I also [learned] anyone that was same-gender loving you couldn’t reference them in the same way that you would reference human beings. But I went to church with people who were clearly same-gender loving. They were family. At 9 and 10, I knew that your roommate was not your roommate. On funeral obituaries, we tried to find these creative ways to acknowledge them as a “special friend” or “adopted niece or nephew.” These mental gymnastics just perpetuated lies about sexuality.
You construct your divinity to be.
How does someone who has always been taught that “pre-marital sex is bad,” but wants to move past this ideology, decide when it is healthy to have sex or choose celibacy?
When you can make the decision from a healed space that empowers you, empowers your body, and your choices — whether it is celibacy or intimacy. When you can make that decision from a loving space.
I believe in intimacy, but there are seasons when I need to spend time with myself because I need time to think through other things. I have that right and that freedom. Part of that is having a relationship with yourself and God, the Divine — however, you construct your divinity to be.
There’s having sex with a partner, but there’s also self-pleasuring. Recently gospel singer Erica Campbell implied that masturbation is not part of living a “pure life,” which you responded to on Twitter.
It’s not anybody else’s business what other people do in their intimate life. That’s first. We have a lot of misconceptions that this act is impure and nasty. That knowing your own body and enjoying your own body is vile and disgusting.
But if I’m going to be intimate with somebody, then I should know what I enjoy and what makes me happy pleasurably. Me pleasuring myself has nothing to do with how I treat people in the world. There are people who are Christian who claim they don’t masturbate, but they are judgemental. Some are racist, classist, and homophobic.
Campbell also talked about soul ties. For those who don’t know what she’s talking about, could you explain?
There is a prevailing belief in faith communities that a soul tie is between you and that person that you have sex with and all the people they had sex with. Since you’re going to form a soul tie, you should only have sex with one person because if you have any sex with others who aren’t your spouse, you’re going to end up with ties to people who aren’t your husband.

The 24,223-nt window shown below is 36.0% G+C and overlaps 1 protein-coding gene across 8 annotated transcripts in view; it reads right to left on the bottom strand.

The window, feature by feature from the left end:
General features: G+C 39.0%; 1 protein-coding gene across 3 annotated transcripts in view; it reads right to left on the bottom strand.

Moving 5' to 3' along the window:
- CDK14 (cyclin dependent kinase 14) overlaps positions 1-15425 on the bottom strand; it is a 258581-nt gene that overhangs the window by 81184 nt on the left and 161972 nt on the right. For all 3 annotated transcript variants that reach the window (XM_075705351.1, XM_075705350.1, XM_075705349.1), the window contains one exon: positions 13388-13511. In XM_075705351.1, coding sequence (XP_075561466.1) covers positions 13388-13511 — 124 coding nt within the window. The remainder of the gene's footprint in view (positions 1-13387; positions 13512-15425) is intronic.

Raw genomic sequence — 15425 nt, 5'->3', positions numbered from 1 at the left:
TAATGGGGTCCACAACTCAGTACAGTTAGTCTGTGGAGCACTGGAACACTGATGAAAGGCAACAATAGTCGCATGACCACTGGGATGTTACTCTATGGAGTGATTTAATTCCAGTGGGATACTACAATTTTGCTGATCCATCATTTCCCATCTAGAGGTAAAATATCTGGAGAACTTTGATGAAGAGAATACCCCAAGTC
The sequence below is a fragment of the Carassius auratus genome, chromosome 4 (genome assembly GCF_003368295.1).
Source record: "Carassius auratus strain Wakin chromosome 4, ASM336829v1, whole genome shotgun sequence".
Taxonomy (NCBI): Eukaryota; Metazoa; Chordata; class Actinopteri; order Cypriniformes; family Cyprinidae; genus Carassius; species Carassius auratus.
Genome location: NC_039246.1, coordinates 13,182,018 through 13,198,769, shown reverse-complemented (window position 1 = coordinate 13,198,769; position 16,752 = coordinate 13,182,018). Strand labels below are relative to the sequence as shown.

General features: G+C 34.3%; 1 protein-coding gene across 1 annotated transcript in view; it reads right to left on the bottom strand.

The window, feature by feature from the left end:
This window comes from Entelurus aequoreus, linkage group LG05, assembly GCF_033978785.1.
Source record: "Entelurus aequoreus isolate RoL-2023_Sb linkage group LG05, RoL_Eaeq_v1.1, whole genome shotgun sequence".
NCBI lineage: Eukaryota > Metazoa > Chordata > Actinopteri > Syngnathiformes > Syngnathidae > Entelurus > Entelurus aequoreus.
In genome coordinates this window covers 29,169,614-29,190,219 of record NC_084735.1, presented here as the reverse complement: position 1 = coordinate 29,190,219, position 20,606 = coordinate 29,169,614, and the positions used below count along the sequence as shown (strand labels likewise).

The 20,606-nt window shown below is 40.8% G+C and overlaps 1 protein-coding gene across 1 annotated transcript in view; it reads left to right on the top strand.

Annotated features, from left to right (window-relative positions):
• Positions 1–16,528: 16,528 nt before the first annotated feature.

Did you believe in soul ties at one time?
I recently found my book on soul ties and threw it out. I was somebody who believed in it until it started not to make sense. I once asked how do soul ties work in relation to people who are victims of sexual violence and assault? I got two different answers: One was that if you’re a victim of sexual assault, God will keep you from getting a soul tie. Then I asked another Bible study group and pastor and I got that a victim will get a soul tie.
So I thought, ‘God is kind enough to prevent me from getting a soul tie, but not kind enough to prevent me from experiencing rape and sexual violence?’ Who wants to serve a God like that? And then you’re telling me that a person who had no control over what happened to them would still have a soul tie and go through the trauma of sexual assault and violence? Who would want to serve a God like that? If these concepts about who God is don’t make sense for people in reality, then we have to go back to the drawing board and say something about it.
The church, as amazing as it is, will never be the seat of black women’s liberation.
What will it take for Christian leaders to teach about sex and relationships in the modern world and the future?
I used to be one of those people who said, ‘This is what the church needs to do…’ I walked away from expecting the church to hear women as it relates to this. It took me a while.
They know that you won’t ever question, ‘Why is it that all of the focus is on us and we’ve been spending years in these churches and haven’t really seen a mass emphasis on creating healthier men?’ The church, as amazing as it is, will never be the seat of black women’s liberation. And some of us have moved on and are doing work in different places.
Do you feel this movement has always existed or is it more visible today because of social media?
We’re standing on the shoulders [of] women who were doing this work before us and we have the ability to do it at a different level then they did and social media helps. I grew up being told that there are three things that you should never talk about publicly: sex, religion, and politics, and that’s all that I love to talk about. I think that’s one of the things that church and religious spaces wrestle with — that women like me aren’t going anywhere.